Wednesday, April 17, 2024

NCDOT warns evacuees not to take ‘so-called routes’ back to Wilmington area

NCDOT officials say they know evacuees are going 'stir-crazy,' but urge them to stay put a little longer.

A truck drives through a flooded section of River Road near the Cape Fear River south of Wilmington, Saturday, September 15, 2018. (Port City Daily photo | Mark Darrough)
A truck drives through a flooded section of River Road near the Cape Fear River south of Wilmington in the wake of Hurricane Florence. (Port City Daily photo | Mark Darrough)

WILMINGTON — Due to flooding on roads across southeastern North Carolina as rivers and creeks in the region continue to rise, major highway closures continue to cut Wilmington off from supplies and residents who had evacuated further inland before Hurricane Florence made landfall.

According to, which shows road closures by county, route number and region real-time on a 24-hour cycle, a roughly 30-mile stretch of I-40 between Castle Hayne and Wallace remained closed due to flooding as of Wednesday at 2:30 p.m. It also showed a significant closure on U.S. 76 west of Wilmington near Lake Waccammaw, as well as a roughly 50-mile stretch of I-95 between Lumberton and Fayetteville.

North Carolina Department of Transportation (NCDOT) spokesman Steve Abbott warned those who had evacuated to places like Raleigh and Charlotte to stay off the roads and leave them open to hundreds of first responders, repair crews, and power company trucks that are currently heading to New Hanover, Brunswick and Pender counties.

“It’s just too dangerous out there, we’re not recommending any route that we can’t guarantee the safety for the drivers,” Abbott said, referring to an expression that has become popular after the hurricane: “Turn around, don’t drown.” He also warned that residents who do make it back to their homes will only add pressure to local governments dealing with recovery efforts.

“People may be going back to a house with no power, that’s damaged, they don’t have water, and what do they do? Then they have to go to local officials for help and those officials are already impacted with people who are down there,” Abbott said.

For those trying to use alternative routes, Abbott said the conditions on any road can change drastically within a short time frame.

‘Back to a normal life’

A quick check of social media will let you know, Wilmington residents are definitely finding their way home.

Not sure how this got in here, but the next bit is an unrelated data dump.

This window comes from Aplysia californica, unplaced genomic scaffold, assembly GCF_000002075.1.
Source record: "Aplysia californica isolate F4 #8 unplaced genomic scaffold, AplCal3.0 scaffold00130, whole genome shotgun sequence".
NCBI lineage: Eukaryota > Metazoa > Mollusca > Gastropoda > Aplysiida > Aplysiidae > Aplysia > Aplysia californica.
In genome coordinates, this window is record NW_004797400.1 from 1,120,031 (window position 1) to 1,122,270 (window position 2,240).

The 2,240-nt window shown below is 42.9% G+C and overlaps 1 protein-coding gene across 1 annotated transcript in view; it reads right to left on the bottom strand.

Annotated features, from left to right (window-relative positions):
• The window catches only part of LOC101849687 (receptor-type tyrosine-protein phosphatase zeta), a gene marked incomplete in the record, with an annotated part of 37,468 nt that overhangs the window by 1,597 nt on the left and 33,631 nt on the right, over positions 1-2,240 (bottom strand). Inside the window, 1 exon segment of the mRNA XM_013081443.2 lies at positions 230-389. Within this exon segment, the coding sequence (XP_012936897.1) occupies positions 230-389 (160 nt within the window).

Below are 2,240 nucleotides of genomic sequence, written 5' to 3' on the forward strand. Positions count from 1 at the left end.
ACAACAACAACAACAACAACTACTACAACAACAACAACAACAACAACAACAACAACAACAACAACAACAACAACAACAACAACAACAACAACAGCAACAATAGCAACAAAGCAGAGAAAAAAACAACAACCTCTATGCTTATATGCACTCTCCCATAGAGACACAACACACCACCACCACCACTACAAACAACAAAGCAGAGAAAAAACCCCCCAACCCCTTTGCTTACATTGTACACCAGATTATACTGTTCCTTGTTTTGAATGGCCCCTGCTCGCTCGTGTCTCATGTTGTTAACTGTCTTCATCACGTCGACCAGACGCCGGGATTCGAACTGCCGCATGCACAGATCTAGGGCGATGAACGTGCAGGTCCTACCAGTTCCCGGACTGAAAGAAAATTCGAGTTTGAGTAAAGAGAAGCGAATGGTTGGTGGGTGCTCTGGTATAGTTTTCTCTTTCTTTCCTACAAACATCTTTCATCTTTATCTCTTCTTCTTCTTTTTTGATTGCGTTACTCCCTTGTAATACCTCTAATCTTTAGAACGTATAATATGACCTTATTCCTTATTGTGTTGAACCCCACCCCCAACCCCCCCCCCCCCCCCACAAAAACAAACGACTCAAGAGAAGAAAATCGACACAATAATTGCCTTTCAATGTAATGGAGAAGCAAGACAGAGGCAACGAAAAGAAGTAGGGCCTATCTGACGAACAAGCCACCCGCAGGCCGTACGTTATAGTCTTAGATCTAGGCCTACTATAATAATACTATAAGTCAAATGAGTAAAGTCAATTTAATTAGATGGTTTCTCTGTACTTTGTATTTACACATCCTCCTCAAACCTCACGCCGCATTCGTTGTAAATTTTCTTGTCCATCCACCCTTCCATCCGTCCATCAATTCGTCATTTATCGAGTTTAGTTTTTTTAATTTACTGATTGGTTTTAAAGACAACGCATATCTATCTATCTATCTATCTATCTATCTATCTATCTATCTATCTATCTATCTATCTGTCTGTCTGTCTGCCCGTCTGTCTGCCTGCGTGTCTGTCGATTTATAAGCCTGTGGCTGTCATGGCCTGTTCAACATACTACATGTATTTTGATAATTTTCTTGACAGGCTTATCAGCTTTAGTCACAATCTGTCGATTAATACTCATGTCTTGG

Wilmington resident Mandy Burke left Raleigh Tuesday afternoon and returned safely to Wilmington within three-and-a-half hours, driving south on I-40 to N.C. 42 and west to U.S. 421, then all the way southeast into Wilmington.

“We got lucky with traffic but I think the word’s out (about the route). There was no flooding, no issues going through … a lot of people have had success with it,” Burke said.

But despite these “success” stories, the NCDOT is still telling evacuees to stay where they are and not try to return home.

“Someone who left three hours later may run into closed roads and floodwaters,” Abbott said. “And if (the road) becomes closed off behind them, then you have someone who now has to be rescued … One of the so-called routes you can use — U.S. 70 near the Kinston area — we’re anticipating that to be flooded and closed Friday or Saturday when the Neuse River rises.”

“A route that works today may not be viable tomorrow,” Abbott said.

Abbott said that most of the hurricane’s rising fatalities have occurred after the storm, citing a vehicle last week that tried to drive around a barricade and was swept away, killing a child.

“For people who do venture out and come across a barricade, even if it looks like the road on the other side of that barricade is in fine shape, do not go around the barricade,” Abbott said. “There are a lot of cases where the roadway is there, but the ground underneath is gone. As soon as they drive on it, they’re collapsing into some sort of hole.” 

Abbot said that the NCDOT will not know the status of the flooded highways and roads until the water recedes and they are able to assess the damages. As for the growing sentiment among evacuees to return home, he urged them to stay put.

“We realize people are going stir crazy, and the weather’s nice in most of the state. People want to get home and check their properties on the shore — they want to get back to a normal life, I realize that – but it’s not going to be a normal life in those communities that still don’t have power, still don’t have water,” Abbot said.

According to, as of 2:30 p.m. Wednesday, the following sections of roads and highways remained closed:

  • A roughly 30-mile stretch of I-40 between Castle Hayne and Wallace;
  • A significant closure on U.S. 76 west of Wilmington near Lake Waccammaw
  • A roughly 50-mile stretch of I-95 between Lumberton and Fayetteville;
  • A roughly 20-mile stretch of I-95 between Godwin and Benson;
  • A roughly 15-mile stretch of N.C. 24 between Beulaville and Kenansville.

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